Monday, February 04, 2013

Dartmouth Denies AP Credits

Jay Mathews with some good questions/points:

Most college professors rightly consider themselves part of an elite. They have doctorates. They have tenure. They’re special.

Few professors objected when the College Board’s Advanced Placement program began in 1955. It granted college credit for good grades on college-level courses taught only at elite high schools such as Exeter, Bronx Science and New Trier. Many professors’ views of AP have diminished now that the program is in more than 60 percent of U.S. high schools, including many where most of the students are low-income and low-achieving.

College professors tell me they don’t believe AP teachers can match the erudition and depth of published experts in their fields, like themselves. When I point out that many of the high school teachers they are complaining about have more experience and more demonstrated success teaching introductory college courses to teenagers than they do, they change the subject.
Almost all colleges give credit for good scores on AP tests because the program prepares students for the rigor of higher education and in many cases, according to research, teaches them more than they would get in college introductory courses. But a few colleges have succumbed to their faculty’s resentment of high school teachers showing them up.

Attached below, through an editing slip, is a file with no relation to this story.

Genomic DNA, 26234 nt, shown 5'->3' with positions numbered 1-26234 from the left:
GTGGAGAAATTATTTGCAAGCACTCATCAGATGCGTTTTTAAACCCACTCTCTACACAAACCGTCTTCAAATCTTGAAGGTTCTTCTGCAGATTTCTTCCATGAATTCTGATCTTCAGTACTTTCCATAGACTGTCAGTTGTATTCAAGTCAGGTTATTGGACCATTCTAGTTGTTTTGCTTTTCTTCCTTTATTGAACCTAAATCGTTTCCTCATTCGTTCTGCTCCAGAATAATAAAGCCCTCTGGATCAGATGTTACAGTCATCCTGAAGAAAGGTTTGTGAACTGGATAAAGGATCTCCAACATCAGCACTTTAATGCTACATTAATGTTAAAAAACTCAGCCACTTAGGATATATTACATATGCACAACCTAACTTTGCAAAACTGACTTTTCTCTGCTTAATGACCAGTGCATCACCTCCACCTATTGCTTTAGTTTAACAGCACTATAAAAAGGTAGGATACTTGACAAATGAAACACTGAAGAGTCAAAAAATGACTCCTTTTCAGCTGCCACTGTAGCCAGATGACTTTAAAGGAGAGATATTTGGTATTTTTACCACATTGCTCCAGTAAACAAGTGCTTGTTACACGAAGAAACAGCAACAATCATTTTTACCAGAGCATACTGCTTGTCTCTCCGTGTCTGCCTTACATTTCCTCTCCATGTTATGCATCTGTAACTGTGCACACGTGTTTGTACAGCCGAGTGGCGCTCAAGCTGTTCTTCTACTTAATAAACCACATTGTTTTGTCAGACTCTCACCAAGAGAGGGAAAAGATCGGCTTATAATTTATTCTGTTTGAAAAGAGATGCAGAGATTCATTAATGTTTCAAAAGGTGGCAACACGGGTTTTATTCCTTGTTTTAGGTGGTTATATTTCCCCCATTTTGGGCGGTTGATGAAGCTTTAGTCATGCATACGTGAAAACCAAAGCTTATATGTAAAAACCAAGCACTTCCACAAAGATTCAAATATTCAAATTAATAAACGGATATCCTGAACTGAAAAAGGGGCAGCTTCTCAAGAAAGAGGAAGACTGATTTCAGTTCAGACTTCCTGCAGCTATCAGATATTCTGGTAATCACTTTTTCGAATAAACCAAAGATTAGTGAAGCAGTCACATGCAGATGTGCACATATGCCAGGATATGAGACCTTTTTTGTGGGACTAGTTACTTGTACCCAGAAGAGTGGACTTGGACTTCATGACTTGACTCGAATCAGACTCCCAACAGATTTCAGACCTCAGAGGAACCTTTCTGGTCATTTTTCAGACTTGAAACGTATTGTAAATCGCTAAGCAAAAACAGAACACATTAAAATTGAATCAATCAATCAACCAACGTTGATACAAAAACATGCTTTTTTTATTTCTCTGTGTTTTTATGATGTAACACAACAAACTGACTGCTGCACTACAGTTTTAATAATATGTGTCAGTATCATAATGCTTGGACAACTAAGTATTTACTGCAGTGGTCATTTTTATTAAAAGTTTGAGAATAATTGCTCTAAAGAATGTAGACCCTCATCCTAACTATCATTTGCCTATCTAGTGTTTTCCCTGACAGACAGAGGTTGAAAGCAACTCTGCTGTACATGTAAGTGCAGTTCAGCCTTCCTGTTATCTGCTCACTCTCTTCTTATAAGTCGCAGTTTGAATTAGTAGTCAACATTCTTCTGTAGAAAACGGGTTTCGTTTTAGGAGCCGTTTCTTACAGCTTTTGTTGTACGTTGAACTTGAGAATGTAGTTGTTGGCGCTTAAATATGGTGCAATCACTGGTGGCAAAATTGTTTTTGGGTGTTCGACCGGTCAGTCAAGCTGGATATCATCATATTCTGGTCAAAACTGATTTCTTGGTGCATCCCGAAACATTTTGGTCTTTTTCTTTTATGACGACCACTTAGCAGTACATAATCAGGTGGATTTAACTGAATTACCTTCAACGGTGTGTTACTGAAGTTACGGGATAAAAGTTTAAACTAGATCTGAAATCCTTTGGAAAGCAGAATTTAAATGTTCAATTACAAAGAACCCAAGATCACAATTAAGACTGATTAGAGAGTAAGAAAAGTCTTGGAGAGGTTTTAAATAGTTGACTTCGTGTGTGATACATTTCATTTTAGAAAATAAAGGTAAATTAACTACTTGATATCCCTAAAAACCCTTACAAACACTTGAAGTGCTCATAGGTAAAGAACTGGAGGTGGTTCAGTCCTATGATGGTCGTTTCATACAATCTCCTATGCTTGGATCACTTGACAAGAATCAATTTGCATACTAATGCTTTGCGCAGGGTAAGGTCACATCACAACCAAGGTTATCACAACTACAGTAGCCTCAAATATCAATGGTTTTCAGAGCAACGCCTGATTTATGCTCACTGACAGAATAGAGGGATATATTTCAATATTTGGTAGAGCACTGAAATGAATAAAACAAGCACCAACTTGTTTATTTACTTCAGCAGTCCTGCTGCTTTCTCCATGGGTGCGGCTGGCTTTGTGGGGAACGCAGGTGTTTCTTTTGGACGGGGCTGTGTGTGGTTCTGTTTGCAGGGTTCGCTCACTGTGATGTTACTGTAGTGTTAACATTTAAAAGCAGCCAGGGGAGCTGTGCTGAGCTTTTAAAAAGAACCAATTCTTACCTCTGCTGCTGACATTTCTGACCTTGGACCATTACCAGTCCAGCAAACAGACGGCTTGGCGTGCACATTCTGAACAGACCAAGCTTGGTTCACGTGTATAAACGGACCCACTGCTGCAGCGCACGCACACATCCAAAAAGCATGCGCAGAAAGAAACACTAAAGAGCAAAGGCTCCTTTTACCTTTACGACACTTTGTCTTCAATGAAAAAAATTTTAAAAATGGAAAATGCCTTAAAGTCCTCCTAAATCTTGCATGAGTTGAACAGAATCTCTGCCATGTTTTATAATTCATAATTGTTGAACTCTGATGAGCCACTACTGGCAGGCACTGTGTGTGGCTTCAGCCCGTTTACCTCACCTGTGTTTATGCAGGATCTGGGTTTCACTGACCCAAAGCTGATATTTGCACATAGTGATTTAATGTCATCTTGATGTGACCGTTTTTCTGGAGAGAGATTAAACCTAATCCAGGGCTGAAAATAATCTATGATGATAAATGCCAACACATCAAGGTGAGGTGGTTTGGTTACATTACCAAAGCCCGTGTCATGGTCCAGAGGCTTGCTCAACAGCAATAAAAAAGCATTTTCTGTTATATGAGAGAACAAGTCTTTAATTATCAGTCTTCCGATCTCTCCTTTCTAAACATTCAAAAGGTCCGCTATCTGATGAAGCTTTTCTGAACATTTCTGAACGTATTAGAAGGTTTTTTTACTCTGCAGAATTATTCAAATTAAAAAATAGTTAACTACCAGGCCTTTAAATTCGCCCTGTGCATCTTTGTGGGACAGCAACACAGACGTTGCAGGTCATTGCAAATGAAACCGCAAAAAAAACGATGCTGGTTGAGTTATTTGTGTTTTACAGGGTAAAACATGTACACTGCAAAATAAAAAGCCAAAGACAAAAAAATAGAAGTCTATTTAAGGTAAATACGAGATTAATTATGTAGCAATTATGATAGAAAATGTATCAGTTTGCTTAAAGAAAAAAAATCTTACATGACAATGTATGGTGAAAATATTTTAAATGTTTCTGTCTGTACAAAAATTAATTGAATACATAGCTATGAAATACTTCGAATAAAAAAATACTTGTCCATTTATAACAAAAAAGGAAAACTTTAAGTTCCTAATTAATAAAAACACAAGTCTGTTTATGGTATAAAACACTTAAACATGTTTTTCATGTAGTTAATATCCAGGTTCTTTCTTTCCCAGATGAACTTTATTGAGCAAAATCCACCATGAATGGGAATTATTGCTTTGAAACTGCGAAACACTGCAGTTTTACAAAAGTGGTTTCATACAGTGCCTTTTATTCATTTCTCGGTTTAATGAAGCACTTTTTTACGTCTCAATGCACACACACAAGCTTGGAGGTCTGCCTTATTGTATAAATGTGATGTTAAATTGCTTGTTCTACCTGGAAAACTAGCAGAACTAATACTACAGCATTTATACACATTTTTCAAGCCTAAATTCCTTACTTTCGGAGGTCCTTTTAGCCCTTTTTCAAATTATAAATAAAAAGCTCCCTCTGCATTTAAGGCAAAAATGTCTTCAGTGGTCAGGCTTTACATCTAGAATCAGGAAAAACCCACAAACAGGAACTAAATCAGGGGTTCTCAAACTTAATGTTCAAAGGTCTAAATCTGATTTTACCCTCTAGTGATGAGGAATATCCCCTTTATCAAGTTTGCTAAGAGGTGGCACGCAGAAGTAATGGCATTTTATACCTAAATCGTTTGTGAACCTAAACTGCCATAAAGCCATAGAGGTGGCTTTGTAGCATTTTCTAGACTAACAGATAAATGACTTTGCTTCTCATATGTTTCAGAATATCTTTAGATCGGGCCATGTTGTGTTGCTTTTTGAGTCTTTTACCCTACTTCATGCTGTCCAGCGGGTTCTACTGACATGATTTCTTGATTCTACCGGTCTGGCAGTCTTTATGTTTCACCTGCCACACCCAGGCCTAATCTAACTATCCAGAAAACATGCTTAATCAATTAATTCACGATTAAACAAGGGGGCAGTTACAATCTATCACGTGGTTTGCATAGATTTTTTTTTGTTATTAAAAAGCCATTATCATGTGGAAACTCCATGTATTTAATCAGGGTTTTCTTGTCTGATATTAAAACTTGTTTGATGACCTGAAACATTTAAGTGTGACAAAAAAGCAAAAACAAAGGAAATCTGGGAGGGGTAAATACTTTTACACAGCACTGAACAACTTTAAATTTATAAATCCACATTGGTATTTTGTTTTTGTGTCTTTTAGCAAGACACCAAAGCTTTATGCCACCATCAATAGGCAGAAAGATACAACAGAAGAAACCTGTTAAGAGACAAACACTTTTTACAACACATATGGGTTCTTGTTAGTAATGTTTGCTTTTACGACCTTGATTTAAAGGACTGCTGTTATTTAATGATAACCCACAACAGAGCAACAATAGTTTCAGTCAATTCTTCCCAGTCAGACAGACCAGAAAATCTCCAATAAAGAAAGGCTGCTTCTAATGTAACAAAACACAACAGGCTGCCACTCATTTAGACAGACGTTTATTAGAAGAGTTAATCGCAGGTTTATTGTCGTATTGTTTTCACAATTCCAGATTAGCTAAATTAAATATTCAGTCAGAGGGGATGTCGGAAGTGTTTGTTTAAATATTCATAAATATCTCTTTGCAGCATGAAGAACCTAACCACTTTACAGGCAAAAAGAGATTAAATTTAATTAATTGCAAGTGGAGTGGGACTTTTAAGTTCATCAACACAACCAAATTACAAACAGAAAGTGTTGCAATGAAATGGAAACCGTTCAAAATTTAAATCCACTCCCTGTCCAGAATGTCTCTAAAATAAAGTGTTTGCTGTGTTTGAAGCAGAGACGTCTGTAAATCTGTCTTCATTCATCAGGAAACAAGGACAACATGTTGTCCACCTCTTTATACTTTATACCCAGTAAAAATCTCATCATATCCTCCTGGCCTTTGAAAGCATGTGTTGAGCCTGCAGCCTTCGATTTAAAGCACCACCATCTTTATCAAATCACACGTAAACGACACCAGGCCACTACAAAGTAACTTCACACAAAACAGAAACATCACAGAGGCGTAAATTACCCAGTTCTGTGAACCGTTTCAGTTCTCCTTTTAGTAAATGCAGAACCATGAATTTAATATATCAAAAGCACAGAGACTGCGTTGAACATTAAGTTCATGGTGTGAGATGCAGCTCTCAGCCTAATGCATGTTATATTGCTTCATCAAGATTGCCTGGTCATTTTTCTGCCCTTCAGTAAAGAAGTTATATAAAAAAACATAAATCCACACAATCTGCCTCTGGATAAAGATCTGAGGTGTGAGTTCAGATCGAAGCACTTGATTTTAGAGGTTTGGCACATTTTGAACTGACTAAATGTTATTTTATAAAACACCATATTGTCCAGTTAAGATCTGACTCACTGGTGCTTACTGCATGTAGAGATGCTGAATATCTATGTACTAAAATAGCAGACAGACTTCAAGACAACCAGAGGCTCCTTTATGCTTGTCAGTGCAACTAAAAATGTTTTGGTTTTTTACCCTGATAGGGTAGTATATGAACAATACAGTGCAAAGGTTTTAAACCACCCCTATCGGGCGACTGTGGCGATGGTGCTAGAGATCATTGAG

The latest to do so has gotten extra attention because it is an Ivy League school. The Dartmouth College faculty, without considering any research, has voted to deny college credit for AP, International Baccalaureate and Advanced International Certificate of Education courses and tests, all taught by those high school teachers who can’t be as good as they are.

Dartmouth classics professor Hakan Tell, chair of the faculty committee on instruction that proposed the change, said the show-of-hands vote was nearly unanimous, though nobody bothered to count. Tell said the faculty decided that the high-school-taught courses did not match the quality of Dartmouth’s introductory courses and should not get credit.
The Dartmouth admissions office still strongly recommends students take AP classes. AP scores will still be used in course placement decisions.

 Subscribe in a reader